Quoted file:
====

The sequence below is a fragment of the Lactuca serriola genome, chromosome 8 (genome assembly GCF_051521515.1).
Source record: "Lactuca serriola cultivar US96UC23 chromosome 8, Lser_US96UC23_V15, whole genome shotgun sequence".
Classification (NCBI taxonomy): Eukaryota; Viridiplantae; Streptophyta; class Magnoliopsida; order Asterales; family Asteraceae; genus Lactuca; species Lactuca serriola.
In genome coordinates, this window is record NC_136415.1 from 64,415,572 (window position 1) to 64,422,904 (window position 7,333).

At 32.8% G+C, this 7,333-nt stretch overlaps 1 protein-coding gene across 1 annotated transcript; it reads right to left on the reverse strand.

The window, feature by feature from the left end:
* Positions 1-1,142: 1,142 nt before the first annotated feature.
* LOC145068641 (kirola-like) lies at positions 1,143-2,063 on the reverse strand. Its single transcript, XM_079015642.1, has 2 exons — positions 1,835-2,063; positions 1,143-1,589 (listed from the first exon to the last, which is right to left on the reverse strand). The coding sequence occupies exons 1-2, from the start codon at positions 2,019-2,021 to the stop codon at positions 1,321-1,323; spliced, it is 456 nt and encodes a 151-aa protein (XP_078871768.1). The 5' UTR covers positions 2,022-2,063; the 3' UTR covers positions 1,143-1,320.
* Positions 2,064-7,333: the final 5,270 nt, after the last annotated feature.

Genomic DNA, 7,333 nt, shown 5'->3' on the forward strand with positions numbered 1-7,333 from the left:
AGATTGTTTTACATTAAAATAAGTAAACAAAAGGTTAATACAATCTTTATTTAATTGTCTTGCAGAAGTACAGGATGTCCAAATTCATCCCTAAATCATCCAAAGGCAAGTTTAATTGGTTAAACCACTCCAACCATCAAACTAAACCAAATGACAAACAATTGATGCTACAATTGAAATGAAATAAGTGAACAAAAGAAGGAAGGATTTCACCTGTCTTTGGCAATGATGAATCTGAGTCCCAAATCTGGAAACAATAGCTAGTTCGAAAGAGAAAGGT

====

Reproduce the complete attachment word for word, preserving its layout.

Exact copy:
The sequence below is a fragment of the Lactuca serriola genome, chromosome 8 (genome assembly GCF_051521515.1).
Source record: "Lactuca serriola cultivar US96UC23 chromosome 8, Lser_US96UC23_V15, whole genome shotgun sequence".
Classification (NCBI taxonomy): Eukaryota; Viridiplantae; Streptophyta; class Magnoliopsida; order Asterales; family Asteraceae; genus Lactuca; species Lactuca serriola.
In genome coordinates, this window is record NC_136415.1 from 64,415,572 (window position 1) to 64,422,904 (window position 7,333).

At 32.8% G+C, this 7,333-nt stretch overlaps 1 protein-coding gene across 1 annotated transcript; it reads right to left on the reverse strand.

The window, feature by feature from the left end:
* Positions 1-1,142: 1,142 nt before the first annotated feature.
* LOC145068641 (kirola-like) lies at positions 1,143-2,063 on the reverse strand. Its single transcript, XM_079015642.1, has 2 exons — positions 1,835-2,063; positions 1,143-1,589 (listed from the first exon to the last, which is right to left on the reverse strand). The coding sequence occupies exons 1-2, from the start codon at positions 2,019-2,021 to the stop codon at positions 1,321-1,323; spliced, it is 456 nt and encodes a 151-aa protein (XP_078871768.1). The 5' UTR covers positions 2,022-2,063; the 3' UTR covers positions 1,143-1,320.
* Positions 2,064-7,333: the final 5,270 nt, after the last annotated feature.

Genomic DNA, 7,333 nt, shown 5'->3' on the forward strand with positions numbered 1-7,333 from the left:
AGATTGTTTTACATTAAAATAAGTAAACAAAAGGTTAATACAATCTTTATTTAATTGTCTTGCAGAAGTACAGGATGTCCAAATTCATCCCTAAATCATCCAAAGGCAAGTTTAATTGGTTAAACCACTCCAACCATCAAACTAAACCAAATGACAAACAATTGATGCTACAATTGAAATGAAATAAGTGAACAAAAGAAGGAAGGATTTCACCTGTCTTTGGCAATGATGAATCTGAGTCCCAAATCTGGAAACAATAGCTAGTTCGAAAGAGAAAGGT